The rock-paper-scissors game and S-ADL did not yield a statistically significant difference between before and after carrying out the cognitive enhancement gymnastics program (P>0.05). The results are shown in Tables 7, 8. For the S-ADL, the preaverage was at 2.81±2.43 and post average at 3.15±2.87, showing a slight increase in daily activity evaluation.

DISCUSSION

This study examined the effect of a newly developed cognitive enhancement gymnastics program for the elderly with dementia. The results from the study suggest the following points for discussion.
First, the grip strength among the physical features did not show a statistically significant difference (P>0.05). These results imply that the increased physical activity within a short period was not enough to improve physical strength of elderly people with dementia. These results are not surprising because the cognitive enhancement gymnastics program was conducted only for a short period of 12 weeks. However, physical functional enhancement when physical activity is carried out for a long-term period has been shown in many previous studies. This study proved that physical activity has a positive effect on the strength of elderly people regardless of the fact that they have dementia. In that respect, the cognitive enhancement gymnastics program, an entire body workout, serves as physical activity that can enhance the strength of elderly with dementia. These results are supported by the fact that grip strength changed slightly from preaverage at 11.01±3.55 to postaverage at 12.46±4.80 in the left hand and from preaverage at 13.02±3.84 to postaverage at 14.08±7.80 in the right hand after conducting the program. Therefore, it is necessary to verify these results by performing the program continuously for a long-term period with elderly who have degraded cognitive function due to dementia.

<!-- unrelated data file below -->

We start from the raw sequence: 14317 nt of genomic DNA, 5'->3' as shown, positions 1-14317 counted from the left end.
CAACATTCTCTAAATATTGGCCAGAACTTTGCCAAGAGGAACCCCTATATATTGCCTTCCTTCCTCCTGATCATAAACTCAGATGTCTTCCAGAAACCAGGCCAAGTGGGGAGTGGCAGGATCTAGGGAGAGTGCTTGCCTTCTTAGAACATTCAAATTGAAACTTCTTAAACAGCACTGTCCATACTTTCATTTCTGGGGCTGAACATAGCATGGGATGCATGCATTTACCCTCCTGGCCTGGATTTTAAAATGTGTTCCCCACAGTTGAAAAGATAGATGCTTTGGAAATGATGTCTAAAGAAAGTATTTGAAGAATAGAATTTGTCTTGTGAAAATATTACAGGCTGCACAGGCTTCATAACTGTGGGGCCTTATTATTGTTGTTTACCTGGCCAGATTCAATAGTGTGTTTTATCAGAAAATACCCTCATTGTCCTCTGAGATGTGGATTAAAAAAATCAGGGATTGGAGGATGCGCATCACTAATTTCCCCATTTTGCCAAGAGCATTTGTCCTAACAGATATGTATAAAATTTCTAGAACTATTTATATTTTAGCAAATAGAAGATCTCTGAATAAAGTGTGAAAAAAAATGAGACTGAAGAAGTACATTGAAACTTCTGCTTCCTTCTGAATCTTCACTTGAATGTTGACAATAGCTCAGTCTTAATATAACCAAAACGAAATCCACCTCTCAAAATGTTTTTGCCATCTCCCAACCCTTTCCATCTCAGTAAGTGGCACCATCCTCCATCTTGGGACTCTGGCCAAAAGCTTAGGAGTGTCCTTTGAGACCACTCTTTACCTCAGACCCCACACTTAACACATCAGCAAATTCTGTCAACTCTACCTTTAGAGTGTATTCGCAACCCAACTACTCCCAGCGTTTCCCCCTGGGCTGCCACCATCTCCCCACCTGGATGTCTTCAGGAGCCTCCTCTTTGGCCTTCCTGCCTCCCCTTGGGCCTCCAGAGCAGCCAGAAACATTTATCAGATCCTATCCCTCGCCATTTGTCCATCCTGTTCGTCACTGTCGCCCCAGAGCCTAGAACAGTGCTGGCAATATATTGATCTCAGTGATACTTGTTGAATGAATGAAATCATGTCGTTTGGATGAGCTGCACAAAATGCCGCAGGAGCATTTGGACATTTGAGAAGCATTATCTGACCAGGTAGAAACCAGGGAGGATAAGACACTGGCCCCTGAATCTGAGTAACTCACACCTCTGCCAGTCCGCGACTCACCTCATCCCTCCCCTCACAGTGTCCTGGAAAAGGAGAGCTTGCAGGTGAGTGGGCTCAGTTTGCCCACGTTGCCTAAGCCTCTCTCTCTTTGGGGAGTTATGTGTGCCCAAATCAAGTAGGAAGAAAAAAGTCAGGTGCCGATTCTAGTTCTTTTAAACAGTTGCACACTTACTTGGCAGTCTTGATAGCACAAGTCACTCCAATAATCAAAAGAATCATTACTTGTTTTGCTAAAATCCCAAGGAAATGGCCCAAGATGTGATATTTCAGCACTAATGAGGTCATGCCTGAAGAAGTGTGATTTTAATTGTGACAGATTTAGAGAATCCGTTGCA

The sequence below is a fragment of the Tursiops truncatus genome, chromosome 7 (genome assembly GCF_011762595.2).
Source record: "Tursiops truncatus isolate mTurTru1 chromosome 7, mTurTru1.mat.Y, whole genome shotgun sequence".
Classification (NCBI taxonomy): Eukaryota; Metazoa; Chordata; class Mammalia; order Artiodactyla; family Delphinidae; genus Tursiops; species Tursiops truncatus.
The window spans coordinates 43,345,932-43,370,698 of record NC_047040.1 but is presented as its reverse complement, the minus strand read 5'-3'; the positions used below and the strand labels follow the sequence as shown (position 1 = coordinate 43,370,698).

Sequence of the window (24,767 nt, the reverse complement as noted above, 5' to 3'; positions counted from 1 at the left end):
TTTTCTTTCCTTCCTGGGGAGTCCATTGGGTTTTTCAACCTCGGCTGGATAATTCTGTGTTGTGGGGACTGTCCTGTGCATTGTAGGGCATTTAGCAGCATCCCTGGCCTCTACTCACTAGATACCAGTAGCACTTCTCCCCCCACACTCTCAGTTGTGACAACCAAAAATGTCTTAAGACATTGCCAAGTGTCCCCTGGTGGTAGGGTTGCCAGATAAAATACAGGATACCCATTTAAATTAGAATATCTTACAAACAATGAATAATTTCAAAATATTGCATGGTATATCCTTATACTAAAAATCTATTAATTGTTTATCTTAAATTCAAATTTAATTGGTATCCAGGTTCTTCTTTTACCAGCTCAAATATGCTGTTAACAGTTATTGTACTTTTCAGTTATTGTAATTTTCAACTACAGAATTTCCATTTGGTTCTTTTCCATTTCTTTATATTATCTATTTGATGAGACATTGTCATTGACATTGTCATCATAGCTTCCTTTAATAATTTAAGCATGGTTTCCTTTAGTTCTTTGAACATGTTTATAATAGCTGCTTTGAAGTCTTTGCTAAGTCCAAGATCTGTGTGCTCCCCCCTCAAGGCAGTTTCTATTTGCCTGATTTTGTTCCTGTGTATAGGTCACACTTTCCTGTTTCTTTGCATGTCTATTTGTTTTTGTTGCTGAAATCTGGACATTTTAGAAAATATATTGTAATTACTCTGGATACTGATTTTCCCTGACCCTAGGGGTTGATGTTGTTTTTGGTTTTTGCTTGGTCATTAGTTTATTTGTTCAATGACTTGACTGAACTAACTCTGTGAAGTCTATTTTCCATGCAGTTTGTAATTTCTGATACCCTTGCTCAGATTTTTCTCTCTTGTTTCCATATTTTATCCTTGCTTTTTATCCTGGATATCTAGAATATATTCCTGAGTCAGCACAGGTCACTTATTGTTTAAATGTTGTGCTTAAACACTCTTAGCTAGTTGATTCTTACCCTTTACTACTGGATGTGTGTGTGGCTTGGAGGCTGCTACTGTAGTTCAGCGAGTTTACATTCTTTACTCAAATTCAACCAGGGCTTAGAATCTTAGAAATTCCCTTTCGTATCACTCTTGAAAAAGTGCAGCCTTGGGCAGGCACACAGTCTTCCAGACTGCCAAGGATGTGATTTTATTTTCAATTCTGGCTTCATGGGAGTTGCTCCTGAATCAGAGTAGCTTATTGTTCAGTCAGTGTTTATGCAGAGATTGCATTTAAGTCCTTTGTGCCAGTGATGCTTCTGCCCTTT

Second, a nonsignificant difference in balance was observed (P>0.05). The post average (2.84±3.23) was higher than preaverage (2.57±1.99) on the left side, and the post average (3.21± 6.01) was higher than the preaverage (2.43±1.97) on the right side. In the study conducted by Han et al. (2014), who carried out a physical activity program 3 times a week for 8 weeks, the balance capability increased significantly.
Third, gait showed a statistically significant difference (P<0.05). The preaverage was at 13.32±4.66 and post average at 14.97± 5.85, indicating that the average gait speed increased. These results demonstrated that the cognitive enhancement gymnastics program exerted a distinct effect on gait ability in elderly women with dementia. Furthermore, these results are consistent with results from the study by Kwak et al. (2008), who carried out a whole-body vibration exercise for elderly with dementia over 10 weeks. The test confirmed a significant difference from those who did not exercise. In addition, Lee et al. (2012) reported that gait capability and balance function improved through a 16-week program. These findings demonstrate that the physical motions from gait and happy couple gymnastics among the main exercises of the cognitive enhancement gymnastics program improved gait capability and balance sense.